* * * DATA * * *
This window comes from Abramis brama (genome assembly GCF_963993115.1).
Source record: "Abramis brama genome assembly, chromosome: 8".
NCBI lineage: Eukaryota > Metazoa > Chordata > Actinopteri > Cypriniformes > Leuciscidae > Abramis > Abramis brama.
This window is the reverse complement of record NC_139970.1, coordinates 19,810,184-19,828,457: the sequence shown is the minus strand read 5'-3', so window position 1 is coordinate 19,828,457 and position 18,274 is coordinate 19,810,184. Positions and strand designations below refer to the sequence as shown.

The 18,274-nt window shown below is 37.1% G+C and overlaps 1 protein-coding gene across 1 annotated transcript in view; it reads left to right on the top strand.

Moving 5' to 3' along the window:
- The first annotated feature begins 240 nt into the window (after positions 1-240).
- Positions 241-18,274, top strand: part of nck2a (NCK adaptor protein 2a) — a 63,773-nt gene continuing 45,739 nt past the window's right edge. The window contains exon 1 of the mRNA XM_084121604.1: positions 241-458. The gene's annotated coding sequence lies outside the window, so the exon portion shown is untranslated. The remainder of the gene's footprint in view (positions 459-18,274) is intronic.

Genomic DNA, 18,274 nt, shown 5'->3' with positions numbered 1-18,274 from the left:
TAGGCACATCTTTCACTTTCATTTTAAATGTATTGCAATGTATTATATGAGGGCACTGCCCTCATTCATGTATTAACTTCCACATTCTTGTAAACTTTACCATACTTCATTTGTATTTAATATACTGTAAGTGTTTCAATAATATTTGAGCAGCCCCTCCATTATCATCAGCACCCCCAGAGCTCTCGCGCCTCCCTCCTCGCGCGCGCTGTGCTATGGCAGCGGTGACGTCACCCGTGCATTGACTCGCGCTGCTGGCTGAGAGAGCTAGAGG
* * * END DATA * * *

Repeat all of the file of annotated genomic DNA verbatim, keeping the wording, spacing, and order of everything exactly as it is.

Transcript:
This window comes from Abramis brama (genome assembly GCF_963993115.1).
Source record: "Abramis brama genome assembly, chromosome: 8".
NCBI lineage: Eukaryota > Metazoa > Chordata > Actinopteri > Cypriniformes > Leuciscidae > Abramis > Abramis brama.
This window is the reverse complement of record NC_139970.1, coordinates 19,810,184-19,828,457: the sequence shown is the minus strand read 5'-3', so window position 1 is coordinate 19,828,457 and position 18,274 is coordinate 19,810,184. Positions and strand designations below refer to the sequence as shown.

The 18,274-nt window shown below is 37.1% G+C and overlaps 1 protein-coding gene across 1 annotated transcript in view; it reads left to right on the top strand.

Moving 5' to 3' along the window:
- The first annotated feature begins 240 nt into the window (after positions 1-240).
- Positions 241-18,274, top strand: part of nck2a (NCK adaptor protein 2a) — a 63,773-nt gene continuing 45,739 nt past the window's right edge. The window contains exon 1 of the mRNA XM_084121604.1: positions 241-458. The gene's annotated coding sequence lies outside the window, so the exon portion shown is untranslated. The remainder of the gene's footprint in view (positions 459-18,274) is intronic.

Genomic DNA, 18,274 nt, shown 5'->3' with positions numbered 1-18,274 from the left:
TAGGCACATCTTTCACTTTCATTTTAAATGTATTGCAATGTATTATATGAGGGCACTGCCCTCATTCATGTATTAACTTCCACATTCTTGTAAACTTTACCATACTTCATTTGTATTTAATATACTGTAAGTGTTTCAATAATATTTGAGCAGCCCCTCCATTATCATCAGCACCCCCAGAGCTCTCGCGCCTCCCTCCTCGCGCGCGCTGTGCTATGGCAGCGGTGACGTCACCCGTGCATTGACTCGCGCTGCTGGCTGAGAGAGCTAGAGG